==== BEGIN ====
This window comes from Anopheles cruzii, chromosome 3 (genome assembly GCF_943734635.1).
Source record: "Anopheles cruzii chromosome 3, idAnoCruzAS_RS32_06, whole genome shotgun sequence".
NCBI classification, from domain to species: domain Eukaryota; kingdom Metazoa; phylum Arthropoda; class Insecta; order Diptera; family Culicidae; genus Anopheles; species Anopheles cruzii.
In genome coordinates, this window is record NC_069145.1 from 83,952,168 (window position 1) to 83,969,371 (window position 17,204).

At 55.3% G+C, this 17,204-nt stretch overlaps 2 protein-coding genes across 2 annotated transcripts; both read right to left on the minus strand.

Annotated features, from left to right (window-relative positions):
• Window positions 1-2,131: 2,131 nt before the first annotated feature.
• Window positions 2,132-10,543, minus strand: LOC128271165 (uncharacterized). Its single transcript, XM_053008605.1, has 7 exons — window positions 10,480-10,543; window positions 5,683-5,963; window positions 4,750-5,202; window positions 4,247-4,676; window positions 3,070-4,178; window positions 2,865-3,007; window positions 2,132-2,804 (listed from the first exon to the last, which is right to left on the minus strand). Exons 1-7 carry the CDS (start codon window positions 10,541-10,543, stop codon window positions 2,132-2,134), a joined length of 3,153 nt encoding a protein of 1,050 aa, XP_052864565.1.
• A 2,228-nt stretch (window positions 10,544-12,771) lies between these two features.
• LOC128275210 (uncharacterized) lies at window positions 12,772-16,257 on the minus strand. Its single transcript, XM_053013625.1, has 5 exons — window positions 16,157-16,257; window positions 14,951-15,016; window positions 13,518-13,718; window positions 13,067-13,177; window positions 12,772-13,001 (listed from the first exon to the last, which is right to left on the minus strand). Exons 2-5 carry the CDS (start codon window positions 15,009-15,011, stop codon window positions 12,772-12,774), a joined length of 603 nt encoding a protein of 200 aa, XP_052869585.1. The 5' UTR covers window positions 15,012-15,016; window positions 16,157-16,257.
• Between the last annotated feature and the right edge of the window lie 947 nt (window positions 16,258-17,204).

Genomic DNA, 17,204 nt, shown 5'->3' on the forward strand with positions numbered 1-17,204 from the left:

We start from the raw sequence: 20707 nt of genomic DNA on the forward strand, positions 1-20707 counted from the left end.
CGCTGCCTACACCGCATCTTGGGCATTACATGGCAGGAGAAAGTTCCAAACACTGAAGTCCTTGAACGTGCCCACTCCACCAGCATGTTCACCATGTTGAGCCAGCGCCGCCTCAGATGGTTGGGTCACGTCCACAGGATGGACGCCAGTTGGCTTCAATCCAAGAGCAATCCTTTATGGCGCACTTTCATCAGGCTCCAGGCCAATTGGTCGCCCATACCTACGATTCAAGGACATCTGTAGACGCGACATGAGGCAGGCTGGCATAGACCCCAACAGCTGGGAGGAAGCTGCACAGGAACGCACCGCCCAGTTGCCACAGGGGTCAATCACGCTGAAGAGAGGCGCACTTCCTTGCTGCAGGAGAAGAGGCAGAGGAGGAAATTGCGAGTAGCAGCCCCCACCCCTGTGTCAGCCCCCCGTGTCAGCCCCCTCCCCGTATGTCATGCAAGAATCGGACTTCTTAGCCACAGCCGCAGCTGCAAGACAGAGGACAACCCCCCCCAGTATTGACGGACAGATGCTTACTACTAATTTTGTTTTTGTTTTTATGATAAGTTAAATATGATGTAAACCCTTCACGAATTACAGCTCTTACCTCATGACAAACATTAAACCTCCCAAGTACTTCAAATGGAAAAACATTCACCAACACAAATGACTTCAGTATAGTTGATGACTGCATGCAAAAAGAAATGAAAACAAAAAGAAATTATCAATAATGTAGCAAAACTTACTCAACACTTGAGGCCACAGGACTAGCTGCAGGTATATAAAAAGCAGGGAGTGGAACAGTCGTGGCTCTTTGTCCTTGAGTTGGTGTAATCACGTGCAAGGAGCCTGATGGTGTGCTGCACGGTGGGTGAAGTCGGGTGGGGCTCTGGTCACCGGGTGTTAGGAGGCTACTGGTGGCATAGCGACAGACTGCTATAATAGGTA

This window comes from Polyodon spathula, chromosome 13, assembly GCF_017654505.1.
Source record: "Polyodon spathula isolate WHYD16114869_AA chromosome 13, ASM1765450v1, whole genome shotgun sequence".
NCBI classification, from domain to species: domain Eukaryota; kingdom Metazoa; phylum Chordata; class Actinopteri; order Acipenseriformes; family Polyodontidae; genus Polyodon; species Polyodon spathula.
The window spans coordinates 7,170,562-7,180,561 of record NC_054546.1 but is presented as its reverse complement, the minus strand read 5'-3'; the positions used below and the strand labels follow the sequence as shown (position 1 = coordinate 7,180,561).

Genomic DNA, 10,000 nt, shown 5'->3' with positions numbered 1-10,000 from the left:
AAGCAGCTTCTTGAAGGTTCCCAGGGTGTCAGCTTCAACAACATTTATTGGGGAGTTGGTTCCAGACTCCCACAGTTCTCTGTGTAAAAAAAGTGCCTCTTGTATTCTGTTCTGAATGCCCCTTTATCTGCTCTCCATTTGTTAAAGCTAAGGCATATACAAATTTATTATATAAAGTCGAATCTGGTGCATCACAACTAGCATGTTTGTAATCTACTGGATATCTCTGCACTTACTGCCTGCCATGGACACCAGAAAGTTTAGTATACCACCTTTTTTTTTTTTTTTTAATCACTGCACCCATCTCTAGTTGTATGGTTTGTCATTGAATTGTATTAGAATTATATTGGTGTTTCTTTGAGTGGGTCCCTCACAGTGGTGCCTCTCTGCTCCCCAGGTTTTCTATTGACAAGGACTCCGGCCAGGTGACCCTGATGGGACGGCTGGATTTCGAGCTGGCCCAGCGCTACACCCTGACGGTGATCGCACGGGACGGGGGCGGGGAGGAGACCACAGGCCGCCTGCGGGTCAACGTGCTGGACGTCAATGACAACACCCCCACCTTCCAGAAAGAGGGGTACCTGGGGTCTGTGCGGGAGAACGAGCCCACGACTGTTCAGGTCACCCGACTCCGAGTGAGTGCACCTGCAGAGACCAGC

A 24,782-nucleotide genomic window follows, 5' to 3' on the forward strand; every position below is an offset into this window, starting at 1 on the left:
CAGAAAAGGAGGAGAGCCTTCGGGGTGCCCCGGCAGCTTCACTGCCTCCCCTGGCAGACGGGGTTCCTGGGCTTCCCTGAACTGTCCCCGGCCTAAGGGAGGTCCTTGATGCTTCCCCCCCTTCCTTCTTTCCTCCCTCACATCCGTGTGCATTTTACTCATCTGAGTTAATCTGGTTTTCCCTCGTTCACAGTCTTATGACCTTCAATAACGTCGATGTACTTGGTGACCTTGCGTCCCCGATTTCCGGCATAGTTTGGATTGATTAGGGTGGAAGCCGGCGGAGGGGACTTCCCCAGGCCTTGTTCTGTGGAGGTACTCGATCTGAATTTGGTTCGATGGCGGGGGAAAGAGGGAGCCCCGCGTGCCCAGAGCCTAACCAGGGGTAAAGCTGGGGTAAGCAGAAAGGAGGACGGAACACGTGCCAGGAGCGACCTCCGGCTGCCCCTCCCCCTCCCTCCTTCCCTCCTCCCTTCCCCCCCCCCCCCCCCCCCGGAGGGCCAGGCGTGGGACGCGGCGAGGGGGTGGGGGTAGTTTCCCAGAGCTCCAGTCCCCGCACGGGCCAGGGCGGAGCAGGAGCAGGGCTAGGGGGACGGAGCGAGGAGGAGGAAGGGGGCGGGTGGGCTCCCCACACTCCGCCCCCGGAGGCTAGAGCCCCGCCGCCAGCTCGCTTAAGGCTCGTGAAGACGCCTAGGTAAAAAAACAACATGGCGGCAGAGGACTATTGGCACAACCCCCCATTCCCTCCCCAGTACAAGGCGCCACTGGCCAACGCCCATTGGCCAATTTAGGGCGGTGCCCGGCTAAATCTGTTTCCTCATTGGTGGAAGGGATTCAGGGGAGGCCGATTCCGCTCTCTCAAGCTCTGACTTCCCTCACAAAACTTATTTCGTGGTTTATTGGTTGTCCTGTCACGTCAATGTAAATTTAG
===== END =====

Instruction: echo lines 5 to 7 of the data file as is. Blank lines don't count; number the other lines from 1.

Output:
At 55.3% G+C, this 17,204-nt stretch overlaps 2 protein-coding genes across 2 annotated transcripts; both read right to left on the minus strand.

Annotated features, from left to right (window-relative positions):
• Window positions 1-2,131: 2,131 nt before the first annotated feature.